Various aspects of the projects can be modified based on scenarios. These are user-defined modes that change the behavior of a project. Typical examples are the setup of platform-specific compiler options, or the use of a debug and a release mode (the former would activate the generation of debug information, when the second will focus on improving code optimization).
Let's enhance our example to support a debug and a release modes.The issue is to let the user choose what kind of system he is building: use -g as compiler switches in debug mode and ^-O2^-O2^ in release mode. We will also setup the projects so that we do not share the same object directory in both modes, otherwise switching from one to the other might trigger more recompilations than needed or mix objects from the 2 modes.
One naive approach is to create two different project files, say build_debug.gpr and build_release.gpr, that set the appropriate attributes as explained in previous sections. This solution does not scale well, because in presence of multiple projects depending on each other, you will also have to duplicate the complete hierarchy and adapt the project files to point to the right copies.
Instead, project files support the notion of scenarios controlled by external values. Such values can come from several sources (in decreasing order of priority):
gnatmake -Pbuild.gpr -Xmode=debug or gnatmake -Pbuild.gpr -Xmode=release
We now need to get that value in the project. The general form is to use the predefined function external which returns the current value of the external. For instance, we could setup the object directory to point to either obj/debug or obj/release by changing our project to
project Build is for Object_Dir use "obj/" & external ("mode", "debug"); ... -- as before end Build;
The second parameter to
external is optional, and is the default
value to use if "mode" is not set from the command line or the environment.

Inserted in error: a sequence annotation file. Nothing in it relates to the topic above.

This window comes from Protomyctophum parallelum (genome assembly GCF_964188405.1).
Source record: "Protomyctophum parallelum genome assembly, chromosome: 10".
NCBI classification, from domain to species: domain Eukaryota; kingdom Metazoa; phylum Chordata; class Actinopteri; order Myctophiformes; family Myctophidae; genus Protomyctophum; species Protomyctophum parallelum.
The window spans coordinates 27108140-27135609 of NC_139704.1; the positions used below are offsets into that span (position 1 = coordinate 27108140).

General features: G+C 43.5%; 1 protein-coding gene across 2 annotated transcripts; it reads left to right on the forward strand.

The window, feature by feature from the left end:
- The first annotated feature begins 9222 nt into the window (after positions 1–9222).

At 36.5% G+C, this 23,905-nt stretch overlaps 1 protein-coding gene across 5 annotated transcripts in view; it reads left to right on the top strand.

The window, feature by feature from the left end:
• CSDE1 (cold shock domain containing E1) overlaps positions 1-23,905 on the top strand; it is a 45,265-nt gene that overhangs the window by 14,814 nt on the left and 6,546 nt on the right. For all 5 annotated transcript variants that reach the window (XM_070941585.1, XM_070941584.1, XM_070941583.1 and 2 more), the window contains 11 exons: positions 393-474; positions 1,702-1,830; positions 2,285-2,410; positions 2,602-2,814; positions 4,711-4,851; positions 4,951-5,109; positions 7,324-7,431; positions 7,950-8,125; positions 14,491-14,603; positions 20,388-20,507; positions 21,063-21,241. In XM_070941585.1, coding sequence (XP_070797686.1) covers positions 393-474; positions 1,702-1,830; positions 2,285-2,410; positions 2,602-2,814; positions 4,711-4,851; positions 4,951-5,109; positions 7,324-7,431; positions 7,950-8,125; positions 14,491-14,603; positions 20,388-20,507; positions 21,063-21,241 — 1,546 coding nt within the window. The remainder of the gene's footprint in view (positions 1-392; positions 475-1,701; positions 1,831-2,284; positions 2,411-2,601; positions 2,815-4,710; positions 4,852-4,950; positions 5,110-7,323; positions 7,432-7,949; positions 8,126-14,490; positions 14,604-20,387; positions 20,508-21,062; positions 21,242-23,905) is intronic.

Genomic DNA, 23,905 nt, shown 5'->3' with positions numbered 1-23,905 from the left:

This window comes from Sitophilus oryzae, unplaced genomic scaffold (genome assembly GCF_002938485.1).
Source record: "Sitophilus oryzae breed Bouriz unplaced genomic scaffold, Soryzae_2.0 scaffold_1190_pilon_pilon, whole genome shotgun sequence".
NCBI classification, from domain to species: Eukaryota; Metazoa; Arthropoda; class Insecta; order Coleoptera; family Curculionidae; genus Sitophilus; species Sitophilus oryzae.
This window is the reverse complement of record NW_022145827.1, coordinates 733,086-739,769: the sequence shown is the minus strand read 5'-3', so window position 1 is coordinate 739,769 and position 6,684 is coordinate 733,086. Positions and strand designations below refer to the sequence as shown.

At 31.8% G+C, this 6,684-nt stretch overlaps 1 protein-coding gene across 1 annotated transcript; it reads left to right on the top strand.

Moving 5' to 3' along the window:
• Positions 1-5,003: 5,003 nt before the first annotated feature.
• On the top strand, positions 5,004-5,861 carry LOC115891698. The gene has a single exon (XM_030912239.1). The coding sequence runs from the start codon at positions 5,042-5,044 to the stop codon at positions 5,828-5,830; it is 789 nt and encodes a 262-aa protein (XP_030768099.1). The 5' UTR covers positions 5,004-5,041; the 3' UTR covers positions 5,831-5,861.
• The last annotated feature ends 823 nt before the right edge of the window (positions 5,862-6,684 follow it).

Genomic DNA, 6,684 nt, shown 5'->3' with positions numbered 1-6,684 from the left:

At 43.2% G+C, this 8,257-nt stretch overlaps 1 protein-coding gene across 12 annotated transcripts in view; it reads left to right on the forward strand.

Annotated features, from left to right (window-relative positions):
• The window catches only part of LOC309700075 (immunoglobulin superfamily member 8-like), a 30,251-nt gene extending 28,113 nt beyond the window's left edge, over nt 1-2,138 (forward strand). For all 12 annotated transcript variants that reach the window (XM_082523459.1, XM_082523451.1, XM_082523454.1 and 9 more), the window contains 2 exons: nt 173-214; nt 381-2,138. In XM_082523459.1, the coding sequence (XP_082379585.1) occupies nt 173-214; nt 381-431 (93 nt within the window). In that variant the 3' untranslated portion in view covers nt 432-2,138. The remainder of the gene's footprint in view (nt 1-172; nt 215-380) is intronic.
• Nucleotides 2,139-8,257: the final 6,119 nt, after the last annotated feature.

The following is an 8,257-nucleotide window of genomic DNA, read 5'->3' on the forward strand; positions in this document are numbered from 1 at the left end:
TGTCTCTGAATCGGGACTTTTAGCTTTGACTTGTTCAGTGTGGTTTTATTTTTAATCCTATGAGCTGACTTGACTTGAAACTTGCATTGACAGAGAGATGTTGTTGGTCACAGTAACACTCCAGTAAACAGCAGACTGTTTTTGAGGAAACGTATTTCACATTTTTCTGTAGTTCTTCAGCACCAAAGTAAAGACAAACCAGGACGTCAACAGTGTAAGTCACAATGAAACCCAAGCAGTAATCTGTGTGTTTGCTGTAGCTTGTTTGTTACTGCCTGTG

In order to set the switches according to the different scenarios, other constructs have to be introduced such as typed variables and case constructions.
A typed variable is a variable that can take only a limited number of values, similar to an enumeration in Ada. Such a variable can then be used in a case construction and create conditional sections in the project. The following example shows how this can be done:
project Build is type Mode_Type is ("debug", "release"); -- all possible values Mode : Mode_Type := external ("mode", "debug"); -- a typed variable package Compiler is case Mode is when "debug" => for ^Switches^Switches^ ("Ada") use ("-g"); when "release" => for ^Switches^Switches^ ("Ada") use ("^-O2^-O2^"); end case; end Compiler; end Build;
The project has suddenly grown in size, but has become much more flexible.
Mode_Type defines the only valid values for the
mode variable. If
any other value is read from the environment, an error is reported and the
project is considered as invalid.
Mode variable is initialized with an external value
"debug". This default could be omitted and that would
force the user to define the value. Finally, we can use a case construction to set the
switches depending on the scenario the user has chosen.
Most aspects of the projects can depend on scenarios. The notable exception
are project dependencies (
with clauses), which may not depend on a scenario.
Scenarios work the same way with project hierarchies: you can either
duplicate a variable similar to
Mode in each of the project (as long
as the first argument to
external is always the same and the type is
the same), or simply set the variable in the shared.gpr project
(see Sharing Between Projects).